“It was the hit of the Humana Festival season that year and went almost immediately to New York,” he said. “So the buzz was very good, and in the theaters it’s been playing in throughout the country it’s been selling really well.”
Heidenreich, who recently directed Ripcord at the Hipp, said that although The Christians happens to be set in a megachurch, it is not necessarily a story about religion or faith.
“The play is about good, kind, decent, loving humans trying to bridge that insurmountable gap to be able to communicate with each other,” he said. “The theological question of the play is the characters’ question, but I don’t think it’s thematic. … It just happens to take place in a church.”
Eastlick is returning to the Hippodrome for her second production this season. She previously performed as Nina in The Royale.
She said The Christians really is about the everyday challenges all humans face.
“To me, the play is about the human struggle and the difficulties to communicate with each other when we are struggling and afraid to share our thoughts with each other,” she said. “And that can be just in this particular church or it can be when people are afraid to share their politics around one another or when people are afraid to talk about race around one another.”
Ditmyer, whose previous Hippodrome role was Dr. Treves in 2016’s The Elephant Man, said that the church setting makes The Christians relatable.
“Because it does take place in a church, most people can’t not put themselves in the shoes of the characters,” he said. “Most people have some opinion or experience of their own regarding the church or their religious experience or lack thereof.”
Davis, Ditmyer’s wife in real life, said The Christians gives her and fellow cast members a rare opportunity to make eye contact with audience members during the show.
“The stage acts as a church and so there’s just this natural assumption, I think, that the audience takes that role on — and that’s wonderful for us!” she said. “I get to do a lot of observing of the audience. … It’s a special thing we don’t usually get to do in a show, unless it’s like Honky Tonk Angels or another musical.”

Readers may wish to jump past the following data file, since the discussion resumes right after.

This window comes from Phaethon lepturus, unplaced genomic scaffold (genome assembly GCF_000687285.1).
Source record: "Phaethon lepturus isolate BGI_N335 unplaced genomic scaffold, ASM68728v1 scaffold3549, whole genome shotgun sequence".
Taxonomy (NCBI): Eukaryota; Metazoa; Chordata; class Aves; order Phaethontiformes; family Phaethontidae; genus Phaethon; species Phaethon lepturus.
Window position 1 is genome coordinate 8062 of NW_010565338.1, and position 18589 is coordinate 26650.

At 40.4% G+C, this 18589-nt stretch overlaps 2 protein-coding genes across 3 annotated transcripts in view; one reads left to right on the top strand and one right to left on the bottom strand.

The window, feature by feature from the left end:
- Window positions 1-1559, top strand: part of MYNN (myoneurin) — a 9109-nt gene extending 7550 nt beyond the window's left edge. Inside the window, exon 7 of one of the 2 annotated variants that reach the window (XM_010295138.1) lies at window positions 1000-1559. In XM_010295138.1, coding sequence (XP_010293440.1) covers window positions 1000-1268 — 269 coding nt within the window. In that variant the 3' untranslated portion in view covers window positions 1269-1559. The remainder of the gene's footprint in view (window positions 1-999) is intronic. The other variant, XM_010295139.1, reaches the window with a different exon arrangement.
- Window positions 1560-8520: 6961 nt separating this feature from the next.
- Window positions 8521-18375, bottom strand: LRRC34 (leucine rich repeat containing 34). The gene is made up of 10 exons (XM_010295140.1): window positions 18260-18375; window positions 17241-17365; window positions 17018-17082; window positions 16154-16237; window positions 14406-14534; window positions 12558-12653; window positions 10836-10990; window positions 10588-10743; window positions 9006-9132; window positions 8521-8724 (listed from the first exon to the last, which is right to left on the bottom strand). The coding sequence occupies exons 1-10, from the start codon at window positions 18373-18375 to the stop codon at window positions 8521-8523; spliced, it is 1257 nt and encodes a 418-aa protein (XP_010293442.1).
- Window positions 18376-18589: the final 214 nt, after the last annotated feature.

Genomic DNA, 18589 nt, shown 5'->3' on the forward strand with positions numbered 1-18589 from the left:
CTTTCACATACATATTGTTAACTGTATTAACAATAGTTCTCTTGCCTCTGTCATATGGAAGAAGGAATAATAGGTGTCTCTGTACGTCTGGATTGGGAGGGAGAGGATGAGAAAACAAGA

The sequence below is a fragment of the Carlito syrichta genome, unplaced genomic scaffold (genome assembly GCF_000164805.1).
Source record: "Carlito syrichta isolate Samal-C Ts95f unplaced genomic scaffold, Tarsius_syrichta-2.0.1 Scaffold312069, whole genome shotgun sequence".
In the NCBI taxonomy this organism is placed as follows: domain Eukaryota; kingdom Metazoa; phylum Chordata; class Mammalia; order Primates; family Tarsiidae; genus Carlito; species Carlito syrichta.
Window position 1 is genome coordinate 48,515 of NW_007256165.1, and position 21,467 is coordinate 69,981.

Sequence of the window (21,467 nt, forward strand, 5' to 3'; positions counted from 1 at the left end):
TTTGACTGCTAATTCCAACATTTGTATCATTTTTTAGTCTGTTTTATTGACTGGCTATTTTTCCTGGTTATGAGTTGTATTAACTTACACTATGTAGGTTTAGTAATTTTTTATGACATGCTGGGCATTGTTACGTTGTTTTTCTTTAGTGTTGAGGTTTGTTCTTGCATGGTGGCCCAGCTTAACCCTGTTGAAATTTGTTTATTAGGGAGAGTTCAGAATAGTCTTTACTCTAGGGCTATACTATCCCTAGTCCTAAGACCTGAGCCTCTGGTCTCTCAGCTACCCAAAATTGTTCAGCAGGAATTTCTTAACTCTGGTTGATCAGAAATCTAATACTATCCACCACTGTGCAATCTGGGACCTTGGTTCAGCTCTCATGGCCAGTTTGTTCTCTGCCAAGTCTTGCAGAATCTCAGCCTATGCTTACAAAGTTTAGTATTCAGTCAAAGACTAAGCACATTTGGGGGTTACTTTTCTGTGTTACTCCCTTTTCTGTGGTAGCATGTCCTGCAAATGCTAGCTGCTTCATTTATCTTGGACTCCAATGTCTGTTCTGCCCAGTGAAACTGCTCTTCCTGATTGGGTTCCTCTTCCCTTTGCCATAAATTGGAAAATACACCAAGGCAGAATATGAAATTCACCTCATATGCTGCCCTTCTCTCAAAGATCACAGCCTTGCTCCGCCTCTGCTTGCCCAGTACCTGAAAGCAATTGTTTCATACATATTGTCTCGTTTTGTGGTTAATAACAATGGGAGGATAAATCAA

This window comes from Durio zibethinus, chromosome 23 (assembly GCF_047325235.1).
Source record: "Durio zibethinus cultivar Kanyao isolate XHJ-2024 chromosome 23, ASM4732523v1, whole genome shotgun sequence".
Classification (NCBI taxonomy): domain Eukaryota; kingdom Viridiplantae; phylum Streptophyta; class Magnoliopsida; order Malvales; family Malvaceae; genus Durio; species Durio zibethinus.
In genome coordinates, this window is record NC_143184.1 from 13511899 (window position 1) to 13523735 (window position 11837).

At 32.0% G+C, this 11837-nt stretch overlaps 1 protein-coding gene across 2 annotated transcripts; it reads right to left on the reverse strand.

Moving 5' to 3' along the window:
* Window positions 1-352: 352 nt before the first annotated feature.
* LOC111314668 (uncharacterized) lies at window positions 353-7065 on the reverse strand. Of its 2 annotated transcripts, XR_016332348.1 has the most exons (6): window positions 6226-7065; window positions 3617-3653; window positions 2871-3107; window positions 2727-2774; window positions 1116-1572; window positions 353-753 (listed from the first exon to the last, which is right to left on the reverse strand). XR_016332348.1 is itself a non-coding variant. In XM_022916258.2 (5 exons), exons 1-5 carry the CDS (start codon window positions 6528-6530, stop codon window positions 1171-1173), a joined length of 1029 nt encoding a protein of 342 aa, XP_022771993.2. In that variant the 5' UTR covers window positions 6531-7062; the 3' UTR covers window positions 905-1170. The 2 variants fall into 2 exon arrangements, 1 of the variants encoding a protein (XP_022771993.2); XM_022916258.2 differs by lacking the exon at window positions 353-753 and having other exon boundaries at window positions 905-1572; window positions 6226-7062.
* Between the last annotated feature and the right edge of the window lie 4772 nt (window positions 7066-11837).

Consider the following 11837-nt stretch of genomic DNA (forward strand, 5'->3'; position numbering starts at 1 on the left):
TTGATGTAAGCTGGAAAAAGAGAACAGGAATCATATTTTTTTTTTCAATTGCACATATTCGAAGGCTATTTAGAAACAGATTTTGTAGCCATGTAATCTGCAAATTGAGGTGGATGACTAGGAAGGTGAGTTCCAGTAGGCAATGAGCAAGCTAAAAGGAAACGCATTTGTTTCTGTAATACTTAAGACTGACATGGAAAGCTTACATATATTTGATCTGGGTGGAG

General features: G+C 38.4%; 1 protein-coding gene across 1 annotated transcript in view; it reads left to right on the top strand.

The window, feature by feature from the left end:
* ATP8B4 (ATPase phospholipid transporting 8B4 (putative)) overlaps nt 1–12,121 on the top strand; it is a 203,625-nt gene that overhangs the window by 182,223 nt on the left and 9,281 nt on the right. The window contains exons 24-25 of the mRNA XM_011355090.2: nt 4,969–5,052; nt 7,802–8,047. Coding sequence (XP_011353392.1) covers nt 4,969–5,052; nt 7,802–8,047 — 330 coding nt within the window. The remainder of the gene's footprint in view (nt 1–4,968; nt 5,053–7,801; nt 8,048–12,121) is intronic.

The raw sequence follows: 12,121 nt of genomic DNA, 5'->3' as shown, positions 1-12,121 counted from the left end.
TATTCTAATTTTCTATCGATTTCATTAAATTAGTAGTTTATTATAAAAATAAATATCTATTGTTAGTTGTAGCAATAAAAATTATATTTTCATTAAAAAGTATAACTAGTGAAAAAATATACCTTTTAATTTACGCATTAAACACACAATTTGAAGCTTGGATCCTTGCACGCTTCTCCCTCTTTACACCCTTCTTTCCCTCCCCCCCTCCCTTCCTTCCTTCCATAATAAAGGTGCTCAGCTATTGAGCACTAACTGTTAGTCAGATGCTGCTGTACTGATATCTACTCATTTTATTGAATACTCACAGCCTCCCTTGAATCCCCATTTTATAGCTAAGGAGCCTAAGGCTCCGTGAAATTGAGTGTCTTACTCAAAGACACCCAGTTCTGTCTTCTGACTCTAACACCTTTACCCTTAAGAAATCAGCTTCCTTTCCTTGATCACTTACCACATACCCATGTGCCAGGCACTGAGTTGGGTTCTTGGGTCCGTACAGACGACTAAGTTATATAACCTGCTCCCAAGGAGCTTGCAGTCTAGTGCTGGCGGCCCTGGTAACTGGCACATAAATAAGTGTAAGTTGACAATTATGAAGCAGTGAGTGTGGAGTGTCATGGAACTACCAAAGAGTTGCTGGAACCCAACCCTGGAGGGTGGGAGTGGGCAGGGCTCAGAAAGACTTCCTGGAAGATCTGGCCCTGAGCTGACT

Heidenreich gives Hnath credit for writing a “brilliant” play that doesn’t preach but rather promotes conversation — something sorely lacking in this polarized world. There’s no shouting (imagine that!), just measured tones.
“We live in a very noisy world with a lot of people shouting across abysses of belief and understanding on a lot of the topics,” Heidenreich said. “And I think that among the reasons the play is so popular at this moment is that there is an effort being made by the playwright to insist on people trying to listen to each other.”
Eastlick said there’s another reason Gainesville audiences should see The Christians.
“It’s a story about real people with real issues and how can they get resolved,” she said. “It’ll leave people breathless and will definitely start a conversation.”
— Noel Leroux
25 SE 2nd Place
Gainesville, FL 32601
Box office: 352.375.4477
Seven performances a week through May 13 (Tuesday 7 p.m., Wednesday 7 p.m., Thursday 7 p.m., Friday 8 p.m., Saturday 5 p.m. and 8:30 p.m. and Sunday 2 p.m.).
* If you attend the production, please let us know what you think. Leave a Reply below!